The amount of data collected by science is rising fast and in many sciences the increasing amount of is are reaching the limit of established data handling and processing. Data is the basis of modern research and the key to new knowledge and competitive development lies in efficient and effective data management and subsequent analysis. The projects LSDF and LSDMA address the requirements of modern science for special purpose facilities, infrastructures and support to handle the data life cycle for large amounts of data. LSDMA and LSDF are very close. LSDMA builds on services and infrastructure the LSDF provides.
With funding of the state of Baden-Württemberg the project bwLSDF evaluates technologies to allow research institutes and Universities state wide flexible access to central and federated storage and archives. At completion, bwLSDF will provide modern secure shared storage services accessible from pda, desktop or HPC clusters for the scientific community in Baden-Württemberg.
The Large Scale Data Facility aims to address the data management and processing requirements of several forthcoming data intensive experiments at KIT. In particular, the High Throughput Microscopy (HTM) experiments used for biological studies of zebra fishes and the Tomography beamline of the synchrotron radiation source ANKA, are planning to collect data amounting to several Petabytes in the coming years. Providing not only the storage capacity, but also the data management and analysis services was identified as a critical aspect where a unified Campus-wide approach would profit from many synergies and relieve the communities from administering an IT Infrastructure. The LSDF at BioQuant of the University of Heidelberg is a peer project with similar resources and is connected with a dedicated 10 gigabit network link. The link will be upgraded to 100 gigabit in 2013. The LSDF at BioQuant and at KIT share computing and archival storage.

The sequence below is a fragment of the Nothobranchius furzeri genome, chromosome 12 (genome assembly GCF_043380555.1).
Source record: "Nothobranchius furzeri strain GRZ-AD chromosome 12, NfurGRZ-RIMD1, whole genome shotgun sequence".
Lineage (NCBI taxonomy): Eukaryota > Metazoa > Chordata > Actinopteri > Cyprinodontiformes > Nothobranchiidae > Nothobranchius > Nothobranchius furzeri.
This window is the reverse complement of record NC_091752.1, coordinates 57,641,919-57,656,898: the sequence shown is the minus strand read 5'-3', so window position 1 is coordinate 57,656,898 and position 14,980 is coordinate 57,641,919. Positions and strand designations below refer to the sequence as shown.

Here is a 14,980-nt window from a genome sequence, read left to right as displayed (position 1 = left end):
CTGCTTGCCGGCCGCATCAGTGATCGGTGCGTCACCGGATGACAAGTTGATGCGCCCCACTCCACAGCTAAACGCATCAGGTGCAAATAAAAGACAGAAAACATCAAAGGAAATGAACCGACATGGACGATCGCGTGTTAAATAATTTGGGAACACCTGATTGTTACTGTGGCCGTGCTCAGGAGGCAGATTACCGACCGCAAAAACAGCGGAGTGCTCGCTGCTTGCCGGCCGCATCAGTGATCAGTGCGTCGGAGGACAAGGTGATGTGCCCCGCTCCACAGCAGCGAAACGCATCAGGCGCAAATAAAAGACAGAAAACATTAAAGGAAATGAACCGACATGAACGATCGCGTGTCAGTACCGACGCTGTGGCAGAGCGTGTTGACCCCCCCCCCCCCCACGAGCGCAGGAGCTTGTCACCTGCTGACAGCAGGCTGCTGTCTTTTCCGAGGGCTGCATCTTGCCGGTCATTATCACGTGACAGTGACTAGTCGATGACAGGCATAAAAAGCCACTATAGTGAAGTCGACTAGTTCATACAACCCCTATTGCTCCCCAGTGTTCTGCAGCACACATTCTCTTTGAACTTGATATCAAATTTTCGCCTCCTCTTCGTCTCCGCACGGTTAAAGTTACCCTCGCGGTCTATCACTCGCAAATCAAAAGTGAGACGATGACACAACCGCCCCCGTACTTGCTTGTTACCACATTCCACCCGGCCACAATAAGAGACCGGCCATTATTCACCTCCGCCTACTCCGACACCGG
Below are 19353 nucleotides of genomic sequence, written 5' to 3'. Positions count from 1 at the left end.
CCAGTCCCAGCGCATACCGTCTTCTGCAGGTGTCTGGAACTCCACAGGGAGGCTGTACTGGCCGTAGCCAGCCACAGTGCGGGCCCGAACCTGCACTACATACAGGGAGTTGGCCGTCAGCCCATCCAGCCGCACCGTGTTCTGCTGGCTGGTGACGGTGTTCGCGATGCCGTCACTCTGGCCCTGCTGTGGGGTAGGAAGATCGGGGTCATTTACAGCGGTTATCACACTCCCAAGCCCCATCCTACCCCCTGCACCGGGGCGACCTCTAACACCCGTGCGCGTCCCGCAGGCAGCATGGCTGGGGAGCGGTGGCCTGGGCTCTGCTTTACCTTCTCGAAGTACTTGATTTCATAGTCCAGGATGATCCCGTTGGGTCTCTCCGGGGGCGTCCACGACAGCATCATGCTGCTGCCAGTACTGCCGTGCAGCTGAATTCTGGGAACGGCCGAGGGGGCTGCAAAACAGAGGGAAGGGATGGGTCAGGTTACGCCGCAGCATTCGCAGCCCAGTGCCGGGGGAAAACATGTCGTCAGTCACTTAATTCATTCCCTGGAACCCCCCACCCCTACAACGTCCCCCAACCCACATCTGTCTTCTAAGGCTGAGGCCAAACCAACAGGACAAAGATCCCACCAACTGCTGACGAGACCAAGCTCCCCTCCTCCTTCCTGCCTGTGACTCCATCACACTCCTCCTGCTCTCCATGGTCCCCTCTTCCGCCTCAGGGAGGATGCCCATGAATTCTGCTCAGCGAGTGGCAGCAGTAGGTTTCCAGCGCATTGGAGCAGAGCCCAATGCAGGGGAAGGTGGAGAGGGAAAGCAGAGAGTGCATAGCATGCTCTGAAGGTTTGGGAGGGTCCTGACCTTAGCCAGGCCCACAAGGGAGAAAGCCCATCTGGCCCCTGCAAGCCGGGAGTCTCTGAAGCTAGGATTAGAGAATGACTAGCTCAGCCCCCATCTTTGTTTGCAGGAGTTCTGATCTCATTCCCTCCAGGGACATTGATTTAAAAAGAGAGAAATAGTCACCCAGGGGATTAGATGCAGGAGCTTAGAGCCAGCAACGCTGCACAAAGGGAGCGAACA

Currently the LSDF is providing storage through common protocols, as well as an iRODS Datagrid. Data from experiments benefit from data management functionality if ingested with the tools developed within the project at the Institute for Data Processing and Electronics (IPE) of KIT. Additionally, the data analysis can be carried out by means of the project's Cloud or hadoop services.
Currently, the LSDF hosts around 1 PB of data and provides hadoop and cloud resources to over 100 scientists at 17 KIT institutes. The LSDF will be part of the federated IT infrastructure of the Helmholtz Federation.
The LSDF was festively inaugurated during the LSDF-Kolloquium in February 2011.
A. García, S. Bourov, A. Hammad, J. van Wezel, B. Neumair, A. Streit, V. Hartmann, T. Jejkal, P. Neuberger, R. Stotzka. The Large Scale Data Facility: Data Intensive Computing for scientific experiments. Proceedings of The 12th IEEE International Workshop on Parallel and Distributed Scientific and Engineering Computing (PDSEC-11/IPDPS-11), IEEE Computer Society, 1467-1474 (2011), http://dx.doi.org/10.1109/IPDPS.2011.286
M. Sutter, V. Hartmann, M. Götter, J. van Wezel, A. Trunov, T. Jejkal, R. Stotzka. File Systems and Access Technologies for the Large Scale Data Facility. In: Remote Instrumentation for eScience and Related Aspects, Springer, 2012, ISBN 978-1-4614-0508-5, pages 239-256, http://dx.doi.org/10.1007 978-1-4614-0508-5_16
Contact: Jos van Wezel, email: jos.vanwezel∂kit.edu
Big Data Spin Off
The startup company da-cons excels in applied analysis, visualisation and archival of big image data sets, primarily in the area of biology and medicine. Their novel software helps scientists to get information from images and is based on developments and expertise from various departments of KIT. Together with SCC researchers da-cons brings science to public enterprise. da-cons received funding from BMBF through the EXIST program.